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Feb 28, Nick rated it it was amazing. Must read.

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  8. View 2 comments. She had a unique voice, one that Frank Capra, her frequent director, once described as accurately as anyone has, as "a thousand tinkling bells. She was one of the best actresses working in the genres of the screwball and romantic comedies of the '30s and '40s: wonderful in films such as "The Whole Town's Talking" , "Mr. Deeds Goes to Town" , "Easy Living" , "Mr Smith Goes to Washington" , and one of my favorites, "The M She had a unique voice, one that Frank Capra, her frequent director, once described as accurately as anyone has, as "a thousand tinkling bells.

    She pretty much played the same character in all these films, a working girl finding excitement and romance in the hustle and bustle of the deco metropolis. There's a purity to her hard to duplicate. And yet, as this book's title suggests, virtually nothing was known about her. She cloaked her life in mystery; even more so than Garbo herself. This biography is the first attempt to find out who this reclusive woman was. I love Arthur's screen persona and her films.

    Jean Arthur : The Actress Nobody Knew by John Oller (1999, Paperback, Reprint)

    So let's just see who she was Into chapter one and liking this author's very readable style and presentation. No jargon, just good straight analysis, well ordered, all the words chosen for smooth comprehension.

    Already I've learned a lot about Jean Arthur and I'm only on page 7. So let's see Liking this Chapter Two: This guy has done his homework, and he can write. It's obvious already that this is an excellent bio. Just upped it to four stars.

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    OK, so I've read it and am impressed by Oller's research. This was not an easy subject; I admire his persistence in tackling a star who eluded the grasp of so many others. Arthur was an introverted, complex, virtually friendless character, but she "owned" herself, as much as one can who is eaten up with various personal issues. She was not a joiner; probably the most reclusive and mysterious of all movie stars; she didn't play the game, was uncompromising. She took on the most ruthless tycoon in Hollywood, Harry Cohn head of Columbia Pictures - defied him repeatedly and eventually won.

    She challenged him during the time when star contracts made them virtual chattel She stayed out of the social game in town, didn't associate with other stars; refused publicity. She followed her own bliss, but by doing so also found dissatisfaction and sadness, and problems with alcohol.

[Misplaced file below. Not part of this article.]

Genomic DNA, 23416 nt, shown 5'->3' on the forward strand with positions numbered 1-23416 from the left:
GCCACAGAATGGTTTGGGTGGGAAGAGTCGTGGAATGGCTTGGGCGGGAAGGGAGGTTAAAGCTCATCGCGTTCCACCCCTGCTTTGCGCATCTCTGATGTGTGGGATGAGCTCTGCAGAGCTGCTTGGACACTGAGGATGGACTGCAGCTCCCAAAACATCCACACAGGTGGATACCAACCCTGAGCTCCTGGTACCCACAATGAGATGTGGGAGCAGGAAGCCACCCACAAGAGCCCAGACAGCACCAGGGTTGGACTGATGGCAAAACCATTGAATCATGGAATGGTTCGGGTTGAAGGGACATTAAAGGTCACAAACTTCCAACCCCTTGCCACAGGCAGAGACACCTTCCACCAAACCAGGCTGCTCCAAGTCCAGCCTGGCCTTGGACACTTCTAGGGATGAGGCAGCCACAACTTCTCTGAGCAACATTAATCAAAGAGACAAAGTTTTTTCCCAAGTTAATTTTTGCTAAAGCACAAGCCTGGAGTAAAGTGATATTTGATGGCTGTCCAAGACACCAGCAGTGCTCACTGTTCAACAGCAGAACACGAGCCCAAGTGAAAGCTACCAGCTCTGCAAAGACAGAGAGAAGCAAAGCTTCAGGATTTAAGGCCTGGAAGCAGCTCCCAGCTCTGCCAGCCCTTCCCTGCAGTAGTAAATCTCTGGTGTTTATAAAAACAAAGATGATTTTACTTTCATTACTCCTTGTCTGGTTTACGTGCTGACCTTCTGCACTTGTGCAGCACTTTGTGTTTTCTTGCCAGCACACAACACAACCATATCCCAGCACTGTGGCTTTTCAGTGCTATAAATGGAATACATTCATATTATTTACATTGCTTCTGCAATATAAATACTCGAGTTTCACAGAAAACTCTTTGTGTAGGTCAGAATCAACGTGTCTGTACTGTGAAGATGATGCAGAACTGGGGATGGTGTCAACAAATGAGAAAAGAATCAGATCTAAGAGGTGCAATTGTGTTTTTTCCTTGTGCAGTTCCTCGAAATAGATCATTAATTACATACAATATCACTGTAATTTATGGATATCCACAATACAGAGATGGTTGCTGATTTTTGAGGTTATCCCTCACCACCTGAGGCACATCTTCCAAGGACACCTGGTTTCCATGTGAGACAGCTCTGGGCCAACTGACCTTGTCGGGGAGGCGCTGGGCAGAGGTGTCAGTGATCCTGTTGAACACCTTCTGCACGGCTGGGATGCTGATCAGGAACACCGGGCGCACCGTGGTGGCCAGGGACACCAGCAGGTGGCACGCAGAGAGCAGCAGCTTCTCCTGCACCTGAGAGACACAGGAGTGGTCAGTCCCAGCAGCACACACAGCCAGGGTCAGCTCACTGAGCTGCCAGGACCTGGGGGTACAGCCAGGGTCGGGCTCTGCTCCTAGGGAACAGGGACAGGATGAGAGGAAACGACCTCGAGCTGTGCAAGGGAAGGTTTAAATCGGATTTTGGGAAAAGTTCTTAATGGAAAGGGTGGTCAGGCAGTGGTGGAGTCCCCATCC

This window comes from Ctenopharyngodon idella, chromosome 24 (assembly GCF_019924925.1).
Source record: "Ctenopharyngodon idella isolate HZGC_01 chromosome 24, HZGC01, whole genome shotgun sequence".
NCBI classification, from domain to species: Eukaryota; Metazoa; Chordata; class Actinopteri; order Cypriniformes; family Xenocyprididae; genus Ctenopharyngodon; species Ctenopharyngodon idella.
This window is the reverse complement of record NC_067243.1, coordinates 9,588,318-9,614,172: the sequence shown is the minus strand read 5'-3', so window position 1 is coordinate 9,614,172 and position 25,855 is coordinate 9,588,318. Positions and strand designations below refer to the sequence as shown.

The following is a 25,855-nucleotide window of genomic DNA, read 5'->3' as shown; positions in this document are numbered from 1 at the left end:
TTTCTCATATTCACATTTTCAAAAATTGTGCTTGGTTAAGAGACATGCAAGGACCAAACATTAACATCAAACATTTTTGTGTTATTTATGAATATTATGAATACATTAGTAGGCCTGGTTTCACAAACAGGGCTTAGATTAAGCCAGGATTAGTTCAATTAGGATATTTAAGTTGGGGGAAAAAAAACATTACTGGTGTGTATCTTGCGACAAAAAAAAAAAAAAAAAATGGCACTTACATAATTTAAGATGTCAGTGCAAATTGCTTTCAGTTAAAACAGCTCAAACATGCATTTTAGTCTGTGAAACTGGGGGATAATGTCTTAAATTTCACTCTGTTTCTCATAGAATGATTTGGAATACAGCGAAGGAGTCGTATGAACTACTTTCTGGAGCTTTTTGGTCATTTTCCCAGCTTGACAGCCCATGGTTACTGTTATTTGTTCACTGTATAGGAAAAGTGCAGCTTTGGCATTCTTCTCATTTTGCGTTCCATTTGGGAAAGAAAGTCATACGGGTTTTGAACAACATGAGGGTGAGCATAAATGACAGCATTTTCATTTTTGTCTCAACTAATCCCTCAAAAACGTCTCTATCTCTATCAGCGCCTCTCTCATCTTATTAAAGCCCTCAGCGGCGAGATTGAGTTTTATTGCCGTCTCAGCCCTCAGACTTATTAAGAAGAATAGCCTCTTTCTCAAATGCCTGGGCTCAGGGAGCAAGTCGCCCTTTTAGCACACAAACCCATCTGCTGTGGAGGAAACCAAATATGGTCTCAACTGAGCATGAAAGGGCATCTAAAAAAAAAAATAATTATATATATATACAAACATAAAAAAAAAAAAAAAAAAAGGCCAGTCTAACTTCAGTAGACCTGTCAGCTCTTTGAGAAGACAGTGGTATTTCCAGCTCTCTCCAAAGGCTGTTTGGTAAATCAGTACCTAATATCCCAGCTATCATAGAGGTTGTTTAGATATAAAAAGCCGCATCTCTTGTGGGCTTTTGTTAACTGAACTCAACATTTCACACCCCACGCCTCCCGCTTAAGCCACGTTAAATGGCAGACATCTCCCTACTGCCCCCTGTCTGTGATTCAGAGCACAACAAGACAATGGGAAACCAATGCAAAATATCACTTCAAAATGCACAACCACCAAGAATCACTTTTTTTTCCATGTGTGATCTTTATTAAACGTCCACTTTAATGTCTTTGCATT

Perhaps the most interesting parts of the book are about her later years; her problems with various stage productions and as a college acting teacher. It was in these venues that her eccentricities most perplexed her colleagues and charges. Here's what one of the persons from her very small circle of friends said about her: "She's a seagull just flying with the breeze And about time, since it seems the thousandth bio of Marilyn Monroe will doubtlessly outsell it, even though Arthur starred in far more classic films, and was more talented.

    Oh well. View 1 comment. Aug 28, Allyson rated it liked it. Nov 03, John Nondorf rated it it was amazing. I've loved Jean Arthur in several movies and now feel a kinship to her after reading about her introvert life. This book tells her story spots and all and she remains a beauty through and through. May 12, Bruce rated it really liked it. Some years ago I read the memoirs of both Cecil B. DeMille and Frank Capra and those two Hollywood icons had little in common, but both had remarkably similar experiences working with Jean Arthur.

    Both talked about her horrible insecurities and the times they had dealing with them. But the performances she gave made the effort worth it. Her rise was slow and Some years ago I read the memoirs of both Cecil B. Her rise was slow and steady in Hollywood from poverty row westerns to sound where it first it was thought that voice with the squeak in it wouldn't cut it talkies.

    Jean Arthur

    Robinson's girlfriend in The Whole Town's Talking in in that comedy classic. Ford who really didn't like temperament of any kind never used her again though. But Capra did it 3 times with three of her best known films, Mr. Smith Goes To Washington. As light comedienne and the hero's friend and inspiration and spur she found her niche. But with stardom came temperament. She refused fan magazine interviews and cheesecake photos and that kind of fluff.

    She was a publicity man's nightmare.